Data itself can be more than the mere “observable”, and it can be more than the pronouncements of “instruments”. There are contexts, conventions, and pragmatics at work. In particular circumstances, researchers might regard some recordings as data which report matters that are neither observable nor determinable by instrument (Nielsen and Hjørland 2014).

    All data is information. However, there is information that is not data. Information can range much more widely than data; it can be much more extensive than the given. For example, consider the universal statement “All rattlesnakes are dangerous”. This statement presumably is, or might be, information, yet it cannot be inferred from data. The problem is with the universality, with the “All”. Any data, or conjunctions of data, are singular. For example, “Rattlesnake A is dangerous”, “Rattlesnake B is dangerous”, “Rattlesnake C is dangerous”, etc. are singular in form. Trying to make the inference from “some” to “all’ is an inductive inference, and inductive inferences are invalid. The point can be made solely in terms of logic. Data typically is expressed by existential-conjunctive logic, information requires the full first order logic; the latter cannot even be expressed in its entirety by the former; and, in particular, some statements in the latter amount to information and they cannot be inferred from the former (Frické 2009).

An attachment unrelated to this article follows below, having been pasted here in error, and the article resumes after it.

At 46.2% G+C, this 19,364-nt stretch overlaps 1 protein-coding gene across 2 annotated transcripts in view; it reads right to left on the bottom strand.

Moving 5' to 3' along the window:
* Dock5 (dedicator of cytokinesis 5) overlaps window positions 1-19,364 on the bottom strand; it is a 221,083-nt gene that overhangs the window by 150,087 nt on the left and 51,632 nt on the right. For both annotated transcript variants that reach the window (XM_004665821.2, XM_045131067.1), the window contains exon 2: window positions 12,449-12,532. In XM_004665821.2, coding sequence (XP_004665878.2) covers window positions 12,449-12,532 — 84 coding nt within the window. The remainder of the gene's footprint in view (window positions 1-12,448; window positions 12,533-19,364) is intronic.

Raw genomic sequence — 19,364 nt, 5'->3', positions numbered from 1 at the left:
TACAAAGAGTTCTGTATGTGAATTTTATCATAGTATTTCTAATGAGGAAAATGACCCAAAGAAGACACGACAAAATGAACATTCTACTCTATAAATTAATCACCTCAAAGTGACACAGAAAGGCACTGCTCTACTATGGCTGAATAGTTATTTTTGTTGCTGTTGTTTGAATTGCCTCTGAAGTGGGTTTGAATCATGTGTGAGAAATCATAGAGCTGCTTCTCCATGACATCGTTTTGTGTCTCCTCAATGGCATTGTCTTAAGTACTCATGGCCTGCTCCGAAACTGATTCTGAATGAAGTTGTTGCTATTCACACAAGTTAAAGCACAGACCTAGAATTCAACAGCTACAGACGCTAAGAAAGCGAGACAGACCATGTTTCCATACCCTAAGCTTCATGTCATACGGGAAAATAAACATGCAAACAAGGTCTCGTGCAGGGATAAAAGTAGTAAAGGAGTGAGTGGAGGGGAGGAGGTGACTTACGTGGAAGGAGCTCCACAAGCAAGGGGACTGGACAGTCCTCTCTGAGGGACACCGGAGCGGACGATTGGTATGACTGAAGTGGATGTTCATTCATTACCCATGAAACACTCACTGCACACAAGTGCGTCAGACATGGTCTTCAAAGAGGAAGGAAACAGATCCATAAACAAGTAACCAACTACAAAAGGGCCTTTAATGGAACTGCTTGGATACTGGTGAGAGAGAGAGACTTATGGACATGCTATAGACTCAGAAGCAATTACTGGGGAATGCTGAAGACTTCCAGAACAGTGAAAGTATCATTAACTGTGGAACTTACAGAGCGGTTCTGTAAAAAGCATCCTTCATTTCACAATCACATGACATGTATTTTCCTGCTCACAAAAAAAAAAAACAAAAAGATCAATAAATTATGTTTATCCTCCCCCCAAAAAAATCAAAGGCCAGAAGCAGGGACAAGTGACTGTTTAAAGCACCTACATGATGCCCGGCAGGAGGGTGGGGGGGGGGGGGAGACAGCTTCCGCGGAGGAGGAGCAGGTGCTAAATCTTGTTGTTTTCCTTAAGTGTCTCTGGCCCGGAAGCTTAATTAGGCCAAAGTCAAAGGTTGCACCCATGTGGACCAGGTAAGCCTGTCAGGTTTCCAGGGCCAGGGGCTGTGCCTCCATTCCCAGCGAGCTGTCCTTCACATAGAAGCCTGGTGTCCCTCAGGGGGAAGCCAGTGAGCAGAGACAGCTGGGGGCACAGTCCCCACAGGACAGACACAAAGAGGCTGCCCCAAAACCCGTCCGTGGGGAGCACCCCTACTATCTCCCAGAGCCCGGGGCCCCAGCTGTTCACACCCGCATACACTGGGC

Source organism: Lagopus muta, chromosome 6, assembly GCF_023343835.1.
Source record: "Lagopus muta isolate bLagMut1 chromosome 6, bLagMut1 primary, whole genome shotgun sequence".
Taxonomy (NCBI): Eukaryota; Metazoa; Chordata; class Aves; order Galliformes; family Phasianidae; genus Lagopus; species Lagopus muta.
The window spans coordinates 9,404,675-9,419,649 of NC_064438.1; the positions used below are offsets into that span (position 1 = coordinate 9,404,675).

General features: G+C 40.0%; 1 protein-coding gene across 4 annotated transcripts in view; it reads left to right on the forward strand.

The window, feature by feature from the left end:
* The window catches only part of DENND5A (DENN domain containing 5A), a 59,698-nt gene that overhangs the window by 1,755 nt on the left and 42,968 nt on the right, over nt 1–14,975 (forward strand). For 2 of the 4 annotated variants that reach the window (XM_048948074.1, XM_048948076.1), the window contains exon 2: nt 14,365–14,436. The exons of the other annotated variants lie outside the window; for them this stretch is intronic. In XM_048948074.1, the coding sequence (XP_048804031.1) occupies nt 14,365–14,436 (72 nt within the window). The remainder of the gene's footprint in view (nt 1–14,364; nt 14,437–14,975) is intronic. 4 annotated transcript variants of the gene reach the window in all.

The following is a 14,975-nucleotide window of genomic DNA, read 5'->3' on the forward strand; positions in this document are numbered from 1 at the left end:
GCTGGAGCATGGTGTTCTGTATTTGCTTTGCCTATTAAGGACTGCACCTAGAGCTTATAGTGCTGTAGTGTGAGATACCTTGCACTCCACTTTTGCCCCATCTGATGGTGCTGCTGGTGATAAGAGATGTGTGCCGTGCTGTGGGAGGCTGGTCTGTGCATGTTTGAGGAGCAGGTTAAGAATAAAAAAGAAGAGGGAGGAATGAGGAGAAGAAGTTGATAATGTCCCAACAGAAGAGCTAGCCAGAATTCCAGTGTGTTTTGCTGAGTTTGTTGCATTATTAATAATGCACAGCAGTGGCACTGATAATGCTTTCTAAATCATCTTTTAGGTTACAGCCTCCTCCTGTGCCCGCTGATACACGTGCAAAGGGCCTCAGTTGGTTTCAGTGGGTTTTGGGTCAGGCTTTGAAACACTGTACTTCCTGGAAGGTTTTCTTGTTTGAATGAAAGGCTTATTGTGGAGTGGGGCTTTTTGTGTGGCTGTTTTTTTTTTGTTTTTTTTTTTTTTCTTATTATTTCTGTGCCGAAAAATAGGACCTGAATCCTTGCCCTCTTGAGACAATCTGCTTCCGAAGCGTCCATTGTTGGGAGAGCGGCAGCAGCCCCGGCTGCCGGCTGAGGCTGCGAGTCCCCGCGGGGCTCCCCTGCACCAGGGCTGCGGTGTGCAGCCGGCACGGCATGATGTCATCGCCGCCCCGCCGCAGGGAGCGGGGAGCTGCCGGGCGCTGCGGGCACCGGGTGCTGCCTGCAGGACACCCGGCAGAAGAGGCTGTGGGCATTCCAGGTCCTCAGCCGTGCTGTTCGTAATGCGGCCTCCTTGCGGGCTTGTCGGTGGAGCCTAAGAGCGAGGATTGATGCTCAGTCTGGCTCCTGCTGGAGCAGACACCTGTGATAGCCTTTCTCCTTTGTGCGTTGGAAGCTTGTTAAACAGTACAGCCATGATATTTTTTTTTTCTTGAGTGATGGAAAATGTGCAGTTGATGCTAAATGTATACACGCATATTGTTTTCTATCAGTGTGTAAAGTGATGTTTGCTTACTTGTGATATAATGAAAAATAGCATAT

Another argument that can be used against a proposed data to information step uses the observable-theoretical distinction. Within scientific and other theories there are often terms that are “observable” and other terms which are “theoretical” (Carnap 1956). Observable terms refer to observable properties such as blue, warm, and contiguous with. Theoretical terms refer theoretical entities (i.e. non-observable entities) for example, electrons, neutrons, and genes. In Ackoff’s view, data in the DIKW pyramid concerns observable properties, but in the world of science there is some information which concerns theoretical terms or theoretical properties. For example, the mass of an electron is 9.10938356 × 10-31 kilograms. This statement of mass is information, but it is not data, or a datum, because it does not relate to observable properties. Therefore, there is at least some information which has not come from data as observational units.